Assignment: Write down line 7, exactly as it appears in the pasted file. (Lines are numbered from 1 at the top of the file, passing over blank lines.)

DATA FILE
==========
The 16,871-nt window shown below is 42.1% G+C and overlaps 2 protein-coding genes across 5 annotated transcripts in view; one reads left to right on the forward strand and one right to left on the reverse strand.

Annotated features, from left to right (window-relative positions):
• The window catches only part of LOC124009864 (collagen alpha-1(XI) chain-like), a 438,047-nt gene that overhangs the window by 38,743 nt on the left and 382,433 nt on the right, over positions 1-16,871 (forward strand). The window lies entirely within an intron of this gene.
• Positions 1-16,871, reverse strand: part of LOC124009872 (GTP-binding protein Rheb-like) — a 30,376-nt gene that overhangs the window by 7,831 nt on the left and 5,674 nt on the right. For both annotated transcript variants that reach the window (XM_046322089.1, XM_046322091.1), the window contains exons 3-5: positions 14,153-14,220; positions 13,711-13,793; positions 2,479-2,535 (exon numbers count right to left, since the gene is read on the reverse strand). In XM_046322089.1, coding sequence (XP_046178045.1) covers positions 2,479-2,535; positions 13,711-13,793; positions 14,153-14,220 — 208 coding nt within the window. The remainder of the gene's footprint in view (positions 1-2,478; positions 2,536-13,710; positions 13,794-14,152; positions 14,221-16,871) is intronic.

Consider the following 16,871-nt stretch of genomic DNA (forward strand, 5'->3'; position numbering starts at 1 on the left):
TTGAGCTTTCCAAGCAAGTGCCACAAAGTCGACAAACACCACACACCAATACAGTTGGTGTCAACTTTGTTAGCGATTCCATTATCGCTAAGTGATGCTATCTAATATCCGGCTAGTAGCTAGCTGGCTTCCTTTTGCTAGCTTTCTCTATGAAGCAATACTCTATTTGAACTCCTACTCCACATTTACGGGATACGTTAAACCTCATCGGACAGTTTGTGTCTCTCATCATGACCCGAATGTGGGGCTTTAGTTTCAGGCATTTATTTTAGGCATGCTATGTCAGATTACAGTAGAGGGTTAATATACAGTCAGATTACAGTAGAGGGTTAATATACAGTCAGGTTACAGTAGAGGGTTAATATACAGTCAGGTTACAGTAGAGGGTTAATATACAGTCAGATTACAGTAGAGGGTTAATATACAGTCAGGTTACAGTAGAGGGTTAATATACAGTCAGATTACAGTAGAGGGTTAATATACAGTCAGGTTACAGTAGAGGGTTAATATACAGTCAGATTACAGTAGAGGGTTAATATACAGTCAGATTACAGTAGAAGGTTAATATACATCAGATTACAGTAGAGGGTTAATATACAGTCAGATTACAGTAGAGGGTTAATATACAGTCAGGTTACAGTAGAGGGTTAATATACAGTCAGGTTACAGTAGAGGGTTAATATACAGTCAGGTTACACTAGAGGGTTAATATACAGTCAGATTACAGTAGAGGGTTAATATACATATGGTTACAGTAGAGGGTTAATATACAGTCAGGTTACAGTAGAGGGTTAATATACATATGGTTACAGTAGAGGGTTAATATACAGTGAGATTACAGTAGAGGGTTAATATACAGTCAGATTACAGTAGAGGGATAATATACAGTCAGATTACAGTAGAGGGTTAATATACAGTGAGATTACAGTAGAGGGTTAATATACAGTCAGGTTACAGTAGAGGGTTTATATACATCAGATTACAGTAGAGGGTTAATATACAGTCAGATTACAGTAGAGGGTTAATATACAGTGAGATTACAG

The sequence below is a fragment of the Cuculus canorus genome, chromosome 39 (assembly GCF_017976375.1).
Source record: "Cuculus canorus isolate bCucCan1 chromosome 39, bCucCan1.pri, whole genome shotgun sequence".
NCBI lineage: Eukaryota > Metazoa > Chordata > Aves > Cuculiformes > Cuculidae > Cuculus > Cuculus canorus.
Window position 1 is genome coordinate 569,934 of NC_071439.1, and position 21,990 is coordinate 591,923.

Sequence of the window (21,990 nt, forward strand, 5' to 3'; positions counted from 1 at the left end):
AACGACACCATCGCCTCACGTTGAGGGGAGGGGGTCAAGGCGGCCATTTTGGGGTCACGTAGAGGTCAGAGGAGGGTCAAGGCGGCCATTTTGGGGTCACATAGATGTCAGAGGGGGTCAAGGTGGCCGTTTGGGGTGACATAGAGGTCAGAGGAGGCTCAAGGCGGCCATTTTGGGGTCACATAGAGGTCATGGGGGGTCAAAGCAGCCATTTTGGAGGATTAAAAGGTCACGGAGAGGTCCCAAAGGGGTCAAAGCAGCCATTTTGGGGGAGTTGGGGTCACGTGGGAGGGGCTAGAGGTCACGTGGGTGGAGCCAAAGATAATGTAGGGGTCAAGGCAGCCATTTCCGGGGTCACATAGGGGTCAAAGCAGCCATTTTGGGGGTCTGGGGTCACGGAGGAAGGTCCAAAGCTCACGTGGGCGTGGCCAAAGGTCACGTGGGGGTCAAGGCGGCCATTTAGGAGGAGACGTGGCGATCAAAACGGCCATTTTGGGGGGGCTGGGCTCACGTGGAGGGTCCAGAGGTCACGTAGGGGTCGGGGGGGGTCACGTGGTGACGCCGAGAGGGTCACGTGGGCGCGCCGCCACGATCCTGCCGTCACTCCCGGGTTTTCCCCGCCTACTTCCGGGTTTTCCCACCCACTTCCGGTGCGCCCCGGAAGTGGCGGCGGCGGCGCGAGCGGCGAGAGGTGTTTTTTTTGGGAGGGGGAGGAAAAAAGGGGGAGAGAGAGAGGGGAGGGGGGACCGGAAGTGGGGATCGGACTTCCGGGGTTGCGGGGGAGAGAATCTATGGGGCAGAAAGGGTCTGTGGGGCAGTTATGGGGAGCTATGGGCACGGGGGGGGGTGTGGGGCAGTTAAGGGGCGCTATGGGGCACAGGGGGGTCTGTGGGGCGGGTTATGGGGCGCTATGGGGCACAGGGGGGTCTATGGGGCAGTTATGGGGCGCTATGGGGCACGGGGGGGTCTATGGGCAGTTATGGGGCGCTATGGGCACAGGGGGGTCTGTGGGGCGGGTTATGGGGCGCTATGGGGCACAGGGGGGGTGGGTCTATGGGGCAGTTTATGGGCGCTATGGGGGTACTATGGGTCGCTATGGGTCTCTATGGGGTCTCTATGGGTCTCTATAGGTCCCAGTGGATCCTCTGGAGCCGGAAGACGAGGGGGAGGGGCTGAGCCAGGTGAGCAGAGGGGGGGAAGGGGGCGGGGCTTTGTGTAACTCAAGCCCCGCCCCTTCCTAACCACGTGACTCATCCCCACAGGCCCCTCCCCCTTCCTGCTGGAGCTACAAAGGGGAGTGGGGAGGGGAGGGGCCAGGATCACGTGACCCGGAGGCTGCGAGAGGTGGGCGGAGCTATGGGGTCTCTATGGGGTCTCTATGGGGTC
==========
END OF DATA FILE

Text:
The sequence below is a fragment of the Cuculus canorus genome, chromosome 39 (assembly GCF_017976375.1).